This post is also available in: Spanish
Twitteando, when I first heard the word I thought what is the world coming to, it is tweeting. So you say what is tweeting, twitter, and what does that mean to me? In 2014, the White House was having a town hall meeting. Ready to see a webcast, I read the last line that said the town hall was being held through TWITTER!!! How could you have an intelligent conversation in 140 characters or less? What would actually be accomplished? I consulted my friend and twitter savant, Emily Noble to provide me with guidance.
Me: I know I am going to sound so uncool, but Emily, what on earth is twitter?
Emily: Twitter is an online social/information network that enables users to send and read short 140-character messages (including photos, videos, and links). These messages are called Tweets. A really neat way to mark a word or topic you want others to search for is to put a # sign – also known as a hashtag – in front of the word. This symbol turns the word into a link, and clicking on the linked word shows you all other Tweets that are marked with that word.
Me: Why do I want to talk to someone in 140 characters?
Emily: Well, if you are a business, you can use Twitter to tell other users about your company (who you are, what you do, how you can help them), and see what others are saying about your organization or program. As an individual, you can use Twitter to learn about people, places and things you are interested in. For example, the Billboard Music Awards was recently on TV. The hashtag used was #BBMA. If you did a search on Twitter, you could read what others were saying about the event, and even see some behind-the-scene photos that were posted by users who were there.
Me. Ummm what is 140 characters? School me I am lost.
Emily: There actually is a science behind the 140 character limit. Here’s a simpler reason for this limitation: 140 characters is the perfect length for sending a status update by text message. The standard text message length is usually 160 characters per message. Twenty characters are reserved for items such as a user’s name. The remaining 140 characters are then used for the message.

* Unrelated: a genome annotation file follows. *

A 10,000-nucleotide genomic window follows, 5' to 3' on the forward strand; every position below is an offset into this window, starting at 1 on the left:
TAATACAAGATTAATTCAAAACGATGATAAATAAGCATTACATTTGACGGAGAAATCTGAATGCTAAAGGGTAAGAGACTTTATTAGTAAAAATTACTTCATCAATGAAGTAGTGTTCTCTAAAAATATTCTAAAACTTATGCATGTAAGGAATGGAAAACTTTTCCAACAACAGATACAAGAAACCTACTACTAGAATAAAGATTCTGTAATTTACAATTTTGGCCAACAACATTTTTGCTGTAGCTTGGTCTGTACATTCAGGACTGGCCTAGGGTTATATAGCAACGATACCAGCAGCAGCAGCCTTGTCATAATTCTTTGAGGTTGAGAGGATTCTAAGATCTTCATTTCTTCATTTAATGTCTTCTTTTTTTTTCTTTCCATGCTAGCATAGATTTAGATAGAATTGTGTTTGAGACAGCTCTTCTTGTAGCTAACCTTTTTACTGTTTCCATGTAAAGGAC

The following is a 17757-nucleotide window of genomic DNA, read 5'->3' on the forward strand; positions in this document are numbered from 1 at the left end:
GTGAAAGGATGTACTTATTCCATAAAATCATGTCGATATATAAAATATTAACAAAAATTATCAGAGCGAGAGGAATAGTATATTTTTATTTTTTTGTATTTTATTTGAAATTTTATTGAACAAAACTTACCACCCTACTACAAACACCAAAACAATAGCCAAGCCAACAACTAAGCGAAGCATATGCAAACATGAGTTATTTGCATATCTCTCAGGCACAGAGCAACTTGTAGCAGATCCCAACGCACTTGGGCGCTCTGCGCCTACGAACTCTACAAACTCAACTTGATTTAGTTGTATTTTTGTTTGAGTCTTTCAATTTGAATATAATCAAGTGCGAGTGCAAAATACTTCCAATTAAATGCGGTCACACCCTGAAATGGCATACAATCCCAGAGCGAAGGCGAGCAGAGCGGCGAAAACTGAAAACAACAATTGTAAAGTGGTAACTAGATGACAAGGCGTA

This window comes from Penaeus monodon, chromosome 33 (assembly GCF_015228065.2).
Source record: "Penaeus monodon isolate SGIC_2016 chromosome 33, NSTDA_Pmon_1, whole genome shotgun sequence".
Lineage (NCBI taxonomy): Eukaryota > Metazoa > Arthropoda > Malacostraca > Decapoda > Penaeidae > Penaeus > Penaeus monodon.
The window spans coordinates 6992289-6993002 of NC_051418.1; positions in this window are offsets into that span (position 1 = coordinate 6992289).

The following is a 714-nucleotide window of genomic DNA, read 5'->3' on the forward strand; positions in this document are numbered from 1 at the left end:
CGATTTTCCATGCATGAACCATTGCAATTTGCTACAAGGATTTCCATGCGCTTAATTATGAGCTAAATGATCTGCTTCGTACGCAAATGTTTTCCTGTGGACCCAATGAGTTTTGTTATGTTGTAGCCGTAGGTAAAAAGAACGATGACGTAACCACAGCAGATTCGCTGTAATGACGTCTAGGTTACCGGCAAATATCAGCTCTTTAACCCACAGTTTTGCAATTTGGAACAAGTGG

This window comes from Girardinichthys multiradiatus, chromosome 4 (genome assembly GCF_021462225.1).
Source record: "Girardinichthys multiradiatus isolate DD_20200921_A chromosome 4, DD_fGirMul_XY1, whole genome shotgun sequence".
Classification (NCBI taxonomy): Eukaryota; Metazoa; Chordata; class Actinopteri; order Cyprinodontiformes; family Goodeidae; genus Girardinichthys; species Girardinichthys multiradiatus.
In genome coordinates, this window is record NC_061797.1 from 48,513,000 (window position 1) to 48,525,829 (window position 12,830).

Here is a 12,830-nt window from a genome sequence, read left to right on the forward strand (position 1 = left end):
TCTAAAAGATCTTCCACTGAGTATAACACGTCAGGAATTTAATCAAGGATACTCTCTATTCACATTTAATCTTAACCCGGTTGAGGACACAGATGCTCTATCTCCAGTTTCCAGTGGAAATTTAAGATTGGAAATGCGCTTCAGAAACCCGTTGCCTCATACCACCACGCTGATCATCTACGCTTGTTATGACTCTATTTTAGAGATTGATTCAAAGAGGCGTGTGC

Me: What should parents be looking out for?
Emily: Unlike Facebook, where you must mutually agree to be “friends” in order to see each other’s posts, all Tweets are available to anyone with a Twitter account, unless the user specifically makes their Tweet private. And just like Facebook, Twitter can be a platform through which personal information can fall into the wrong hands if children share too much information. Some children and teenagers do not have the maturity to understand that what is posted online stays online, even after a Tweet is deleted. Here are some recommendations if a child is interested in using Twitter:
- Set up the account with your child – you can keep track of what your child is posting and who they are following;
- Have a discussion about who the child will follow and who can follow them back;
- It is important for the parent to stress that anything online stays there forever, and any negative information associated with their account could affect them in the future;
- Pick a username that is not offensive and does not reveal too much personal information;
- Your child should not Tweet anything they wouldn’t say in person, and gossip and bad language is to be avoided;
- Any photos your child wants to share or upload should be approved by the parent first;
- Remind the child that they should never Tweet their name, address or telephone number, and never to share their Twitter password with anyone but you;
Me: Where else can I go to learn more about tweeting?
Emily: Probably the best place to go is to Twitter itself. There is a user’s guide that can be found at https://support.twitter.com/ . You can also find helpful videos on YouTube.
Me: Are there any cool tweet parties or town halls coming up?
Emily: The best way to find out about upcoming events is to follow those organizations you are interested in for Twitter announcements. Also, you can follow live what others are saying about your favorite show. So if you like watching Dancing With the Stars, you can follow the hashtag #DWTS on Monday nights to see what other fans are saying, and sometimes the Stars will live Tweet during the show. A good site to start your search is https://www.hashtags.org/
Latino voices to follow
To create a twitter account visit www.twitter.com and click on Sign up.